Midway through 2014 the Oakland Athletics were the best team in baseball. With a 59-36 (.621) record entering the All-Star break many figured this team would be General Manager Billy Beane's best chance at making the World Series. The second half of the season featured an almost historic collapse by the A's. The team finished 10 games behind the Angels in the AL West and barely clinched the second Wild Card spot. Despite a 7-3 Oakland lead entering the bottom of the eighth in the one game playoff against the Royals the A's went on to lose in extra innings, which ended their season.
The 2014 collapse marked the end of an era for Beane and the Athletics. When the "Moneyball" A's era ended in 2006 the organization spent the next five years rebuilding before a three year playoff run from 2012-14. From 2012 until the 2014 All-Star break the A's went an extremely impressive 249 - 170 (.594). Since then they have gone 116 - 154 (.430). Clearly they are once again starting from scratch.
The reason Beane's job should be called into question here is not because the A's need to rebuild. This is the way baseball works in Oakland. The reason is two disastrous trades by Beane have set the rebuild back.
In the middle of that 2014 season Beane made a trade that was very uncharacteristic of him. He traded the future for the present by sending Addison Russel, along with two others, to the Chicago Cubs for Jeff Samardzjia and Jason Hammel. These pitchers may have helped Oakland get into that one game playoff but there is no doubt Beane would want a do over. After the season Beane sent Samardzjia to the White Sox for a package headlined by shortstop Marcus Semien. While Semien has 10 home runs so far in 2016, Russel is one of the best young shortstops in baseball and is under club control through 2022.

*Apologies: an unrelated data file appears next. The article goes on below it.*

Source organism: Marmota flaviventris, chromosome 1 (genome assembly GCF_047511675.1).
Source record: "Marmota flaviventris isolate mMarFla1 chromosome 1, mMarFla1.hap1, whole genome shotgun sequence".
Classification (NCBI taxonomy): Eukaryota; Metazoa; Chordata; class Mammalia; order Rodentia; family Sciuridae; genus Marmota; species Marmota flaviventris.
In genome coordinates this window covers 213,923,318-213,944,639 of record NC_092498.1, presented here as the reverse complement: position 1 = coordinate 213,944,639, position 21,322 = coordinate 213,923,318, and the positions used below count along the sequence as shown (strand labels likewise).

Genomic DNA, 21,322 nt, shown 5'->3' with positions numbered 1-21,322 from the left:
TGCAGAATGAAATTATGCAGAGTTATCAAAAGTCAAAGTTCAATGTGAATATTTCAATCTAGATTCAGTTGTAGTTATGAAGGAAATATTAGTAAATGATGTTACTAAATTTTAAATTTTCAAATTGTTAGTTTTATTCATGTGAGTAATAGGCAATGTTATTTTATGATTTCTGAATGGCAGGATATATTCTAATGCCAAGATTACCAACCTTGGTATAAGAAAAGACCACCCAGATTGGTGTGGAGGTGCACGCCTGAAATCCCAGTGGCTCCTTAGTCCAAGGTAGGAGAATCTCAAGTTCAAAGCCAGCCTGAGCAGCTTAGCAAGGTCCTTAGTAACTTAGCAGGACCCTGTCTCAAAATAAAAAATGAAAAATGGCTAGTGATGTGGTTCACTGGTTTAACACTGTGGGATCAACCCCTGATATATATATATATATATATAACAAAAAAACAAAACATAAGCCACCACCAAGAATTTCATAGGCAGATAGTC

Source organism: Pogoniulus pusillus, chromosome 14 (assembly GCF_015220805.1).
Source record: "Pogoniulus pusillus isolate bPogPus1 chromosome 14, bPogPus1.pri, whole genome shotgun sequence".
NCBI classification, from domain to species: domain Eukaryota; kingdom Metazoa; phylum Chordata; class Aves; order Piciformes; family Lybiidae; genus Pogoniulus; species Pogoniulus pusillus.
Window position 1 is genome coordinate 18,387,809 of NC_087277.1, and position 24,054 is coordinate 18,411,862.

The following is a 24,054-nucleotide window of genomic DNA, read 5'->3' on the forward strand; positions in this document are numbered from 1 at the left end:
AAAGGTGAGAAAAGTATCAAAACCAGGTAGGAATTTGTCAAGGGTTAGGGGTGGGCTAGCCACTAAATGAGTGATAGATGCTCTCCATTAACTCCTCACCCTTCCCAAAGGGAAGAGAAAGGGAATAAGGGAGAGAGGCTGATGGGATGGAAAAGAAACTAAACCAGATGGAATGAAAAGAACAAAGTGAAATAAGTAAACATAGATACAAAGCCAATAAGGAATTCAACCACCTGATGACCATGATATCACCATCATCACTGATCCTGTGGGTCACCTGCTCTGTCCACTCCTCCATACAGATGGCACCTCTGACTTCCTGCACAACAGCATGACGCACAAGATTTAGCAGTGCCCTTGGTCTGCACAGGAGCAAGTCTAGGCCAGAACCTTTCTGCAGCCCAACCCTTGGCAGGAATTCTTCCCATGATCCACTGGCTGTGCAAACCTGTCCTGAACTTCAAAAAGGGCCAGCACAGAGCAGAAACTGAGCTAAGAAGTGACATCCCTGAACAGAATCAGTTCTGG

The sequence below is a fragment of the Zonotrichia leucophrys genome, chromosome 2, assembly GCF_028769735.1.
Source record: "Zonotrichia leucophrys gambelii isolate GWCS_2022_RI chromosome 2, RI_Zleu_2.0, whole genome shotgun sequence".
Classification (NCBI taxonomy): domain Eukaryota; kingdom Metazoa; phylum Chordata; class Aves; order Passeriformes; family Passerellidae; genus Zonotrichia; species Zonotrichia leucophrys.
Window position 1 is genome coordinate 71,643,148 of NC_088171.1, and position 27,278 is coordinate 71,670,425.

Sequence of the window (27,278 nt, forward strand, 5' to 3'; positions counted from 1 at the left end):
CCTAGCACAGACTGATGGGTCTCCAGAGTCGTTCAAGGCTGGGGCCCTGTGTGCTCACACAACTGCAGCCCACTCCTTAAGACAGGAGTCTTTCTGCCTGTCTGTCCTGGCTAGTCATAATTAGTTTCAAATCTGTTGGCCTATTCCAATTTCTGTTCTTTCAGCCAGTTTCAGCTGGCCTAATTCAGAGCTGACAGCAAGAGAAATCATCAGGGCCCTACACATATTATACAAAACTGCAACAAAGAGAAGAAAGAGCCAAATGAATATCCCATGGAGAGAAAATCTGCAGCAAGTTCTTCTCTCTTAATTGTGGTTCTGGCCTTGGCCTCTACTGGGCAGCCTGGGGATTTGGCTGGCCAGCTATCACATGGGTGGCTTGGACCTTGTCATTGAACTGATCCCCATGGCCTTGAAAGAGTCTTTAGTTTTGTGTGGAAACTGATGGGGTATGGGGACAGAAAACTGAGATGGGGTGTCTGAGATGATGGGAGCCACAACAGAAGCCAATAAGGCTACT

Sensing the need to rebuild after the season Beane made another curious decision by trading away rising star Josh Donaldson to Toronto for Brett Lawrie and prospects. Donaldson still had four years left of club control at the time of the trade and went on to win AL MVP in his first year with the Blue Jays. One of the minor leaguers Beane received was Franklin Barreto, who is now the A's top prospect. While Barreto could salvage some value from the deal it is clear Toronto has already won this trade.
What's interesting about all the praise Beane receives as a GM is that he's never won a World Series. He's never even been to the World Series. The closest the A's have gotten in the past decade was the ALCS in 2006. They got swept.
It's unfair to only judge Beane by these two trades gone wrong. There have been countless deals where he came out on top. The problem with firing him is that the A's would be hard pressed to replace him with someone better. He is known as one of the best GMs in the game for a reason. Although it should bother A's fans that the current roster could feature Russel and Donaldson, at the end of the day Beane is the best option to get them back to relevance due to the fact that he has done it twice already.